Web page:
SHANGHAI — Kering, the parent company of brands such as Gucci, Balenciaga and Bottega Veneta, has declared 2015 a year of “reflection” in its China operations following years of rapid expansion across the Greater China region.

Riza Silva, head of real estate for Kering Asia-Pacific, said that the company is currently reassessing the utility of its Chinese outlets, particularly in tier 2 and tier 3 cities.

“Between 2012 and 2015, it was a bonanza, all we did was open stores but now we are in a more reflective mode,” Silva said on the opening day of the MAPIC real estate conference here Thursday. “But we are not stopping. We are committed to what we have started in China,” she said, adding that China remained one of the company’s key regions.

This news signals a gear change in the company’s strategy amid emerging challenges affecting the Chinese retail sector and a fast-changing consumer landscape.

In the first quarter of 2015, a declining performance by Gucci China was blamed for a higher-than-expected decline in Kering’s global revenues. Sales at Gucci’s 500 plus stores worldwide fell four percent, with a 10 percent slide in the Asia-Pacific region.

This year marked MAPIC’s China debut, since launching in France in 1995. The new “Retail Real Estate Market (RREM) brought by MAPIC” was a two-day business, conference and networking event bringing together international and local retailers, master franchises, local retail real estate and shopping mall developers, service providers and investors.

It drew around 300 participants from around the world, including 150 retailers, half of whom were Chinese. The conference program included a series of client-pitching sessions providing companies with the opportunity to promote their brands, services and malls.

The two key concerns for the industry to emerge this year were the rise of Chinese e-commerce, referred to as “e-shock,” and the oversupply of retail real estate on the mainland.

“Ten years ago, e-commerce was non-existent in China. Last year, the industry generated 2.8 trillion yuan [or $450 billion at current exchange], constituting 10.6 percent of the total retail sector, up from 7 percent in 2013,” said Frank Chen, head of research at CBRE, the world’s largest commercial real estate services.

Chen described China’s luxury retail sector as sluggish but said those worst hit by e-commerce have been department stores.

Panelists said that the key to clawing back declining footfall and safeguarding the survival of the retail sector lies in offering consumers unique experiences, or “retail-tainment,” where adrenaline activities, entertainment concepts, and interactive leisure are combined with traditional shopping and food and beverage offerings to give families places to relax, bond and have fun.

“In the near future, shopping centers will become experience destinations, but they also need to serve people’s daily needs,” said Christophe Poisot, national property director at Carrefour China.

Another panelist described this transformation as a “new era of specialization.”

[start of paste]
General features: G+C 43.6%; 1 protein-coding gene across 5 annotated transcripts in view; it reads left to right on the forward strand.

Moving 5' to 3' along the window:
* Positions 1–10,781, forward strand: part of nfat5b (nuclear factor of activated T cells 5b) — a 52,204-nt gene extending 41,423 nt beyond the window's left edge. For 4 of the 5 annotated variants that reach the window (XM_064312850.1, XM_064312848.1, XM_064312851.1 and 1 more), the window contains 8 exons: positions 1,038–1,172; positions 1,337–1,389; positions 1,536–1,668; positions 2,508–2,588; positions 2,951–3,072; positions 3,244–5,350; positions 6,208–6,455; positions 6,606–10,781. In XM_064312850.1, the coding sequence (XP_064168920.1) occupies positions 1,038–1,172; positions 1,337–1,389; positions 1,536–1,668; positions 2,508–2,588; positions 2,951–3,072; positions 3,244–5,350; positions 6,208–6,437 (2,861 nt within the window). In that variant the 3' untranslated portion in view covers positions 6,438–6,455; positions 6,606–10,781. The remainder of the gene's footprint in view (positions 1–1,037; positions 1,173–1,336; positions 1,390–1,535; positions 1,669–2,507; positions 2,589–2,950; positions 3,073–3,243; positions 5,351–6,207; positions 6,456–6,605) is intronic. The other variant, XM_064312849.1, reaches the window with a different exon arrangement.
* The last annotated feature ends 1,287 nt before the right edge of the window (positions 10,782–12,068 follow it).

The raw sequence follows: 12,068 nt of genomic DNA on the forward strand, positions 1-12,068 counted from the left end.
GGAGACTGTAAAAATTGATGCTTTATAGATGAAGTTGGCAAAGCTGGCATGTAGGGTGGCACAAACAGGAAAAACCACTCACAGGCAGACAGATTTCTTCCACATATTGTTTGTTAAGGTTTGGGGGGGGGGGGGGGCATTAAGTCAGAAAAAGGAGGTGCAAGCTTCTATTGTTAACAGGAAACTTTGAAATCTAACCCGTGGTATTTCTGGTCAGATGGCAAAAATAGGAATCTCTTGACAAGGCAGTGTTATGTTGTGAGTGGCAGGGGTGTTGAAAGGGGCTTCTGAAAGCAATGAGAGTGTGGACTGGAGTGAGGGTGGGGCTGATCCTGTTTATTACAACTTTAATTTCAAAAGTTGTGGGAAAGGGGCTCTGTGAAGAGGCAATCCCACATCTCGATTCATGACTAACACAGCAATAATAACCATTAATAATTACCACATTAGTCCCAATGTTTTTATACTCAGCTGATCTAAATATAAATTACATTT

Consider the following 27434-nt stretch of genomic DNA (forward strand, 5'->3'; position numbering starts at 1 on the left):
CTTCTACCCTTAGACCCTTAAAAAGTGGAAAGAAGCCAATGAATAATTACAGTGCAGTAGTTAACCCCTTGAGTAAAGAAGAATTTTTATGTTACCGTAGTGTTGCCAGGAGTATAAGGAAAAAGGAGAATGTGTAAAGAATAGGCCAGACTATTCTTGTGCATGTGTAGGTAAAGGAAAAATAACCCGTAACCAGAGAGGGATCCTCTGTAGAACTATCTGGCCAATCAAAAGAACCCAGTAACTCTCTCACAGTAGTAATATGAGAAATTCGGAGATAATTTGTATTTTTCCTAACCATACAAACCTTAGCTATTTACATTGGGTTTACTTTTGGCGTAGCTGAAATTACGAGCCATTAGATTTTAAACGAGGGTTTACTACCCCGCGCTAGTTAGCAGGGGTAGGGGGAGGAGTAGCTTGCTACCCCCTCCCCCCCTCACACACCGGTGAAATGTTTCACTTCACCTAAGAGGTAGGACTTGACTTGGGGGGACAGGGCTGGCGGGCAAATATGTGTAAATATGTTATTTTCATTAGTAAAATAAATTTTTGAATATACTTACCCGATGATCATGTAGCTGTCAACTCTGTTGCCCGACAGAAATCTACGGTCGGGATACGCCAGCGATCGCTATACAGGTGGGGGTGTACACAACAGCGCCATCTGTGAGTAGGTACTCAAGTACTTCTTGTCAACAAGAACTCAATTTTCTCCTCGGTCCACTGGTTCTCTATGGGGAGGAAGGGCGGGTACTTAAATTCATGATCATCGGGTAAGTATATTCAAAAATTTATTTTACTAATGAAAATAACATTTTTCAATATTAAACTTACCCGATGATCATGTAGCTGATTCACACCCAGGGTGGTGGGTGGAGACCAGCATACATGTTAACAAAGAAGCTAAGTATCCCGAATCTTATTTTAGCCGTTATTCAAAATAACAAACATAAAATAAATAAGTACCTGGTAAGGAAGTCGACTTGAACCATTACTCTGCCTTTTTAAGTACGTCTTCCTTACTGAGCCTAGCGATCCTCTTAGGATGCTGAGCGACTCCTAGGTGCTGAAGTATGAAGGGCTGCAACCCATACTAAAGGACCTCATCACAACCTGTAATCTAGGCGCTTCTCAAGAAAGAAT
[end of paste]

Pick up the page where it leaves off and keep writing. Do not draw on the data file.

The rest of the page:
Jun Hu, president of the Beijing Railway Retail Management Company Ltd., was more upbeat in the face of the online threat.

“A retail podium has a very important function, that is, a social function, which is impossible to replace,” said Jun. “We’re in the right business — the human business — the social business.”

The K11 mall in Shanghai, part of the Hong Kong chain of “art malls,” was cited as a “landmark.”

The second major challenge to dominate discussion was that of oversupply of retail property. China’s double-digit growth over recent decades has been fueled by its construction industry, said panelists.

In a survey of the world’s cities with the largest number of shopping malls, four out of the top five are in China — the fifth being Moscow. However, in China’s “new normal” era of slowing economic growth, some property assets have started to turn bad.

One questioner described how in the town of Shenyang, malls with 40 to 50 percent occupancy were closing down.

“By the end of 2015, China will have 4,000 shopping centers, with an additional 30 being built per year for the next three years,” said Gergely Bodo, head of retail leasing at TriGranit. “The fear is that stock down the pipeline will turn into distressed assets. At the moment the potential of this happening is 30 percent. Tier boundaries are getting redrawn, as serious oversupply is piling up in front of our eyes.”

Yet despite concerns, there was some cause for optimism.

China’s disposable income is expected to continue growing rapidly at 9.3 percent in 2014, down slightly from 10 percent in 2013.  According to the Economist Intelligence Unit, by 2030, 60 percent of Chinese households will make the equivalent of $25,000 a year. And China’s domestic consumption rate is currently only half to a third of that in most developed countries, leaving tantalizing room for growth.

Finally, there was approval of new regulations slashing import duties on international goods ranging from shoes to cosmetics aimed to boost spending at home, which were unveiled in May.

“Most mall owners will be pleased with the new regulations, which are a very good policy to stimulate growth and meet the needs of local customers,” said Lucy Wu, vice secretary general of the China Chain Store and Franchise Association.

The Ministry of Finance cut duties by half, on average, on imports including suits, fur garments and shoes beginning June 1.